Should Severely Obese Children be Placed under Protective Custody?

A recent article in JAMA suggested that children at risk for morbid obesity due to poor parenting may be candidates for state protective services.

A recent article in JAMA suggested that children at risk for morbid obesity due to poor parenting may be candidates for state protective services.

I wasn’t terribly surprised to hear on the news recently that an article published in the July 13,2 011, issue of JAMA finally proposed the argument that morbidly obese children would be best served if they were removed from a home environment in which parents failed to address the behaviors that perpetuated the problem. Nor was I surprised by the almost immediate negative response.

As with most issues, there are valid points on both sides, and I personally find myself on the fence. Just as malnutrition can have serious life-long repercussions for a child, so can over-nutrition. We would never condone leaving a child in an environment where they were starved to the point of risking death. Perhaps the time really has come to think about why we would leave a child in an environment where they are fed to the point of risking death. High blood pressure, sleep apnea and asthma, the inability to move comfortably, and type 2 diabetes are serious issues.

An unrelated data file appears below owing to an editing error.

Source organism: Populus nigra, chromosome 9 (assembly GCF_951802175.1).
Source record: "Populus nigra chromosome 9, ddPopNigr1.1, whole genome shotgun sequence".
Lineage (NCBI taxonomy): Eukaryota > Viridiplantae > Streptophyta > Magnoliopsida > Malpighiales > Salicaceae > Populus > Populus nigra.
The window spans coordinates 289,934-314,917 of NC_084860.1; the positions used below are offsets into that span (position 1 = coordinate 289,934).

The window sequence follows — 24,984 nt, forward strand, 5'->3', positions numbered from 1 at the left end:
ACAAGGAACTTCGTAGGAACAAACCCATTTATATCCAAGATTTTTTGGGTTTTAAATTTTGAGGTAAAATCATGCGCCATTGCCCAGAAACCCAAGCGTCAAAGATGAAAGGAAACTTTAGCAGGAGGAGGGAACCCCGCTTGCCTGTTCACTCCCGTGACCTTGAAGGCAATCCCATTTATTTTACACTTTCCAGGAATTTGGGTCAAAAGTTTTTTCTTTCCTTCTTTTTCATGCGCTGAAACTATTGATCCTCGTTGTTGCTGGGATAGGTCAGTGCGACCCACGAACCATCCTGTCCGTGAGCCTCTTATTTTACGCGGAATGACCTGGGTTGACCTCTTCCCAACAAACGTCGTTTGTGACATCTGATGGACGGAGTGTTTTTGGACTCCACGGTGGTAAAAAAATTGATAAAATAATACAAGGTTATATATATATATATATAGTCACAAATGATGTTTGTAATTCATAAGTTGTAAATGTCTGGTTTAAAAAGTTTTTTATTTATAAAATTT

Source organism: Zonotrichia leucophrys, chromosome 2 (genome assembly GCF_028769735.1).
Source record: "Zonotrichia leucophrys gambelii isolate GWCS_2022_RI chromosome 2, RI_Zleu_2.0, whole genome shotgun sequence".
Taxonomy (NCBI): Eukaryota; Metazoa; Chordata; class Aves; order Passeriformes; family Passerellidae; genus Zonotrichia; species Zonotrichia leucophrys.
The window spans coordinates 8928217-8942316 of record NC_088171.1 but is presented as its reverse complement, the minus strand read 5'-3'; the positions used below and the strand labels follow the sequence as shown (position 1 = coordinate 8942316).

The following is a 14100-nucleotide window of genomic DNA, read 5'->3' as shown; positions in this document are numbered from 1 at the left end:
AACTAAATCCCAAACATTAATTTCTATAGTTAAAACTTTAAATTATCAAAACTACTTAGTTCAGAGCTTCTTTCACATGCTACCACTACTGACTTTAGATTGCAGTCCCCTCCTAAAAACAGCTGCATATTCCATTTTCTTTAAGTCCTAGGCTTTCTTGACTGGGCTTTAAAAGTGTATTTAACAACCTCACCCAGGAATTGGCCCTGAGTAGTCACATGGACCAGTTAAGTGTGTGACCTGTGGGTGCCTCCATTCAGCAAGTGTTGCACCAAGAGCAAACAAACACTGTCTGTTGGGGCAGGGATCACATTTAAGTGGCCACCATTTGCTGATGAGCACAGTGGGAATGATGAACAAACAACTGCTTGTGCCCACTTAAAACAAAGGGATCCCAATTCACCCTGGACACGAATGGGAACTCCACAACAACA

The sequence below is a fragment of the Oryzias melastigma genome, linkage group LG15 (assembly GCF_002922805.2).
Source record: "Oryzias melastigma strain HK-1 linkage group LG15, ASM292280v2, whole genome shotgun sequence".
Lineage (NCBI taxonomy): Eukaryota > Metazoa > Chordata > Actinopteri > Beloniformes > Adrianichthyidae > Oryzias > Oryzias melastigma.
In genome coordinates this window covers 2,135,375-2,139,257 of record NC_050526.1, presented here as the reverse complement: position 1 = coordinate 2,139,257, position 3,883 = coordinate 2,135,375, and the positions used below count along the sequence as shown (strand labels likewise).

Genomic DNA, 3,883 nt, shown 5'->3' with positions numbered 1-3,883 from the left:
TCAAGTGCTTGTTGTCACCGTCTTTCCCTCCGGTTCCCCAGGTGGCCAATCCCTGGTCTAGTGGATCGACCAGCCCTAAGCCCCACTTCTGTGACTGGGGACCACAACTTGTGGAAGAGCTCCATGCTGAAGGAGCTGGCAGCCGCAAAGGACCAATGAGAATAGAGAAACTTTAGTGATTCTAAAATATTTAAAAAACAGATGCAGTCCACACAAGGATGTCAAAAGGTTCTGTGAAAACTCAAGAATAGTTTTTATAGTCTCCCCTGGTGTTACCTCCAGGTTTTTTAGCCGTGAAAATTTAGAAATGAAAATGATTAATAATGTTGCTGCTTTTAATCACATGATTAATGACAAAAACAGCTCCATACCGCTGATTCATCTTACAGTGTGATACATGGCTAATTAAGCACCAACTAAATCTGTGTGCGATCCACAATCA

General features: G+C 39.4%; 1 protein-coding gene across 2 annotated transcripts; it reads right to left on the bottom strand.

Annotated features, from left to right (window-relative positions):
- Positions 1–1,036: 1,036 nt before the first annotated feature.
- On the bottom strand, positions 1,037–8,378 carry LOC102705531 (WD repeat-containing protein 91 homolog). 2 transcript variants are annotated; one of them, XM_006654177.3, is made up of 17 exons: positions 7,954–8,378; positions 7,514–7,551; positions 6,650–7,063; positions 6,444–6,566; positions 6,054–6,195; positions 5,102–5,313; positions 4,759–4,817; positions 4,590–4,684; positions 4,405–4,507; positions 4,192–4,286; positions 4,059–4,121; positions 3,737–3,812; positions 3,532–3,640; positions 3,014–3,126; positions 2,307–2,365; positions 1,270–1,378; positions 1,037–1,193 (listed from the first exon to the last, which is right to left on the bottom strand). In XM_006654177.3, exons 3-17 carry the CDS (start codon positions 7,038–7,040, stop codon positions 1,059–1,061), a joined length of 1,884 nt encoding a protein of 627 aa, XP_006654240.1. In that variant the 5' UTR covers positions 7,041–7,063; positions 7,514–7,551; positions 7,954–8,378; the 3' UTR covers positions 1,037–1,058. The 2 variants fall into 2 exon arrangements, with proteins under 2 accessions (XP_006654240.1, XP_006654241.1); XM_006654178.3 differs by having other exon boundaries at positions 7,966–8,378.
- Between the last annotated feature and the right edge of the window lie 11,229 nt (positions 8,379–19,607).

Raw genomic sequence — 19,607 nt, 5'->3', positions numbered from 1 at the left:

There appears to be a consensus that the obesity epidemic is driving the incidence of type 2 diabetes not just up, but sky high. And while the public discussion on the matter is becoming more serious, industry is betting against anything being done about the matter in the near future.

If you visit sites like MedGadget, Marketwire, Medscape, and others that report medical and biotech news, you can’t escape reading about the latest insulin pump or blood glucose monitoring device. Pharma has recently added to the market with linagliptin and rosiglitazone.

The Institute for Alternative Futures recently published a study (commissioned by Novo Nordisk) that forecasts the growth of the burden of diabetes across the US over 15 years. I encourage you to take a look and share it -- perhaps information like this will enable us to find the political will to address the issue on a national level and change the look of the graphic image presented for 2025.